News In Brief
THE USSkip to next paragraph
Subscribe Today to the Monitor
As the partial government shutdown hit the two-week mark, President Clinton was set to join the budget talks today. Senator Dole, who will likely join Clinton, said there's a "50-50 shot" at resolution. Lower-level aides have been niggling over details, but "there were no substantive discussions. It was procedural," said Speaker Gingrich's spokesman. Meanwhile, some moderate Republicans and Democrats have a compromise plan that would shrink the $245 billion GOP tax cut by half while making bigger cuts in Medicare than most Democrats want.
At Mideast peace talks: "Everything is on the agenda," an Israeli diplomat said of his country's discussions with Syria in a 26-room Georgian mansion in Maryland. The US is participating in the sessions as the two nations explore the kind of peace Israel could get if it gives up the strategic Golan Heights. After today, talks will run Jan. 3-5. Then Secretary of State Christopher will take over with Damascus-Jerusalem shuttle trips.
Southern Californians may get a traffic reprieve - but only if they're willing to pay up to $2.50 for a 10-mile ride. The nation's first automated, privately built toll road opened in Anaheim. The four-lane, $126 million project runs beside to the notoriously jammed Riverside freeway. To pay, customers don't stop their cars but put a tiny transponder on their dash. It signals an overhead receiver as they enter, which debits their account. Organizers hope the idea will catch on and help relieve crowded highways - and make profits - elsewhere.
President Clinton was set to veto the $275 billion defense-spending bill. He is concerned the bill would effectively abrogate nuclear arms-reduction treaties by funding an antimissile defense system that is part of the GOP Contract With America. The bill is $7 billion more than Clinton asked for and includes planes and ships he doesn't want.
Putting American radar installations in Sarajevo doesn't constitute Somalia-like "mission creep" in the US effort in Bosnia, top Pentagon officials insisted. The move was requested by NATO. The Pentagon says radar units from other countries will replace US hardware in 30 days.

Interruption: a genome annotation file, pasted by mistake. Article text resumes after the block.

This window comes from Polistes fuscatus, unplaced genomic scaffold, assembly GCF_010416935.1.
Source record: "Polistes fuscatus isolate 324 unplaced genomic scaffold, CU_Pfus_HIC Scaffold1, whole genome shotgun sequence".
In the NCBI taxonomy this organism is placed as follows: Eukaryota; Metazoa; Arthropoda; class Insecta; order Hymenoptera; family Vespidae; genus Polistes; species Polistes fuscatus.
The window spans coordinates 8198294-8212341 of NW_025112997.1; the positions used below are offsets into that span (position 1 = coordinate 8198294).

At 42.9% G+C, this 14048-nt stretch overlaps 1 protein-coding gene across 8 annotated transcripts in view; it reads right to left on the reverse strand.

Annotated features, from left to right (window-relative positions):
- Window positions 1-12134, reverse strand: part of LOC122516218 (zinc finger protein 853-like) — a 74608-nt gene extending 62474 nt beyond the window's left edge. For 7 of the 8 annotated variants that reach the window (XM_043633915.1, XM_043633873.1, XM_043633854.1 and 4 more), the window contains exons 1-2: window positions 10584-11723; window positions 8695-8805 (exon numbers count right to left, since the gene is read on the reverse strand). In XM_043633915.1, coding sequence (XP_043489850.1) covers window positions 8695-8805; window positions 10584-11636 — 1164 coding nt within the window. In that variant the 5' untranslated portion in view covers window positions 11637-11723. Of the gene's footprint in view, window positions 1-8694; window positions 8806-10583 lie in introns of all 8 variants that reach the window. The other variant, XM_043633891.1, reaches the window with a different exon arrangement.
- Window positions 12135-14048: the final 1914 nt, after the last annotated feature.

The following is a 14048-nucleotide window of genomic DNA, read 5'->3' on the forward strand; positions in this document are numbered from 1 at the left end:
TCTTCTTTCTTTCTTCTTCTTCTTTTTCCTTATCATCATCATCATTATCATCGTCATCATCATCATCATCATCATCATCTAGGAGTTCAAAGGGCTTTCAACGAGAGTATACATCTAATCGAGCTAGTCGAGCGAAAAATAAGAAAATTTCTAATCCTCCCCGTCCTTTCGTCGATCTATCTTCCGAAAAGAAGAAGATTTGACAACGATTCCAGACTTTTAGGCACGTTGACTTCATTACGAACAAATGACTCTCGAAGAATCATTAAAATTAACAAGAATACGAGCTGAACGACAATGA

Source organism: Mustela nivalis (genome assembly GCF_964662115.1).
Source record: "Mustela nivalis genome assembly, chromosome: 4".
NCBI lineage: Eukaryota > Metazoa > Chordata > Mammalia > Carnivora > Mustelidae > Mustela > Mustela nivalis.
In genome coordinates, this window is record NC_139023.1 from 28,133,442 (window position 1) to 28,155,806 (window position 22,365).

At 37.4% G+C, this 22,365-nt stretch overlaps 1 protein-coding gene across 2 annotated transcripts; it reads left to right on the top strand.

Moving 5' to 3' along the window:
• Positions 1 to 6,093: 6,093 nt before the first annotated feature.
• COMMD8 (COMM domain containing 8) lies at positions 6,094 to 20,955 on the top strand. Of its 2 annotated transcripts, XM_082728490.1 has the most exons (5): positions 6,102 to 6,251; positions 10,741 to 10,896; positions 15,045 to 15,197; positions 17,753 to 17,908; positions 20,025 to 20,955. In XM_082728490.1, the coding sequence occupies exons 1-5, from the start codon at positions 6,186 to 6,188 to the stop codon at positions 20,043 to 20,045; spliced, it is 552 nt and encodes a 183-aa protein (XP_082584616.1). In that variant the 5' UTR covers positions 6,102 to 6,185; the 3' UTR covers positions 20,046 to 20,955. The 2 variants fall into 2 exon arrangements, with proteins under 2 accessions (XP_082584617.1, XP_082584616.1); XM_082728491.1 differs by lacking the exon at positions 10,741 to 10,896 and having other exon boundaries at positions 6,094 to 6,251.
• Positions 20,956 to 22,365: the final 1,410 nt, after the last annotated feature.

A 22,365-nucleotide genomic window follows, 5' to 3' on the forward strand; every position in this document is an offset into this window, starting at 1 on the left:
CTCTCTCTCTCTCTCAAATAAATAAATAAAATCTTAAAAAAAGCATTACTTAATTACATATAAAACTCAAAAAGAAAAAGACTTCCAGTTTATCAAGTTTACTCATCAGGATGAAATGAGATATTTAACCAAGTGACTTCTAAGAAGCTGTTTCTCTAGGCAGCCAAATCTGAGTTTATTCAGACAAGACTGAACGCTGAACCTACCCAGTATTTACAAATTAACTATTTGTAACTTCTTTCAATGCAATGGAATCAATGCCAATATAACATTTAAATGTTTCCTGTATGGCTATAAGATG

Consumer confidence is slipping, despite a record financial year. The index of a widely followed Conference Board survey of 5,000 households dropped from 101.6 in November to 98.7 in December. Sales of previously owned homes slipped, too. But on Wall Street, the Dow Jones Industrial Average closed at new highs 69 times so far this year, the most since 1964. Investors flooded mutual funds, which now hold a record $2.64 trillion. And there were a record 8,773 mergers or acquisitions worth $466.34 billion.
The US deported a record 51,000 illegal aliens in 1995 - the largest number on record, the INS said. The increase came from better border patrols and more expulsions of criminal illegal aliens after they ended jail terms. Two-thirds of the 1995 deportations were inmates. The biggest deportation efforts were in Illinois, Texas, Florida, California, and New York.
Gallaudet University in Washington, D.C., will get a surprise $3 million gift from Olive Swindells. Neighbors knew her as a quiet woman who lived modestly in a cluttered, run-down Baltimore house. She built up a $4.4 million fortune through shrewd investments. The gift is the largest from an individual the renowned school for the deaf has received. There was no explanation in Swindells's will, though her husband was deaf.
The 2,400 US troops in Haiti won't extend their stay, the State Department said, dismissing speculation that the soldiers would remain past their Feb. 29 pullout date. That same deadline applies to all 6,000 troops serving in Haiti under the UN.
Cable pioneer Ted Turner launches CNNfn today. The financial news channel will try to broaden the small market now dominated by CNBC by targeting more general viewers - specifically the educated and affluent, not just avid market watchers. CNNfn is starting with a modest 5.5 million subscribers; CNBC has 56 million. The moves comes as other firms are starting up networks to rival Turner's CNN.
Bosnian Muslim and Serb forces met the first deadline of the Bosnian peace accord, withdrawing from selected front-line positions in Sarajevo. French troops replaced them. "We are very satisfied with the compliance in the past seven days," Gen. George Joulwan, supreme NATO commander, said in Belgrade. The severe Balkan winters may make peacekeeping difficult.
Pacific countries led a chorus of international outrage as France exploded its fifth, and possibly penultimate, South Pacific nuclear test. The 16-nation South Pacific Forum, which suspended diplomatic ties with France over the tests last October, said Paris was showing total disregard for the countries of the region. The US expressed disappointment over the tests.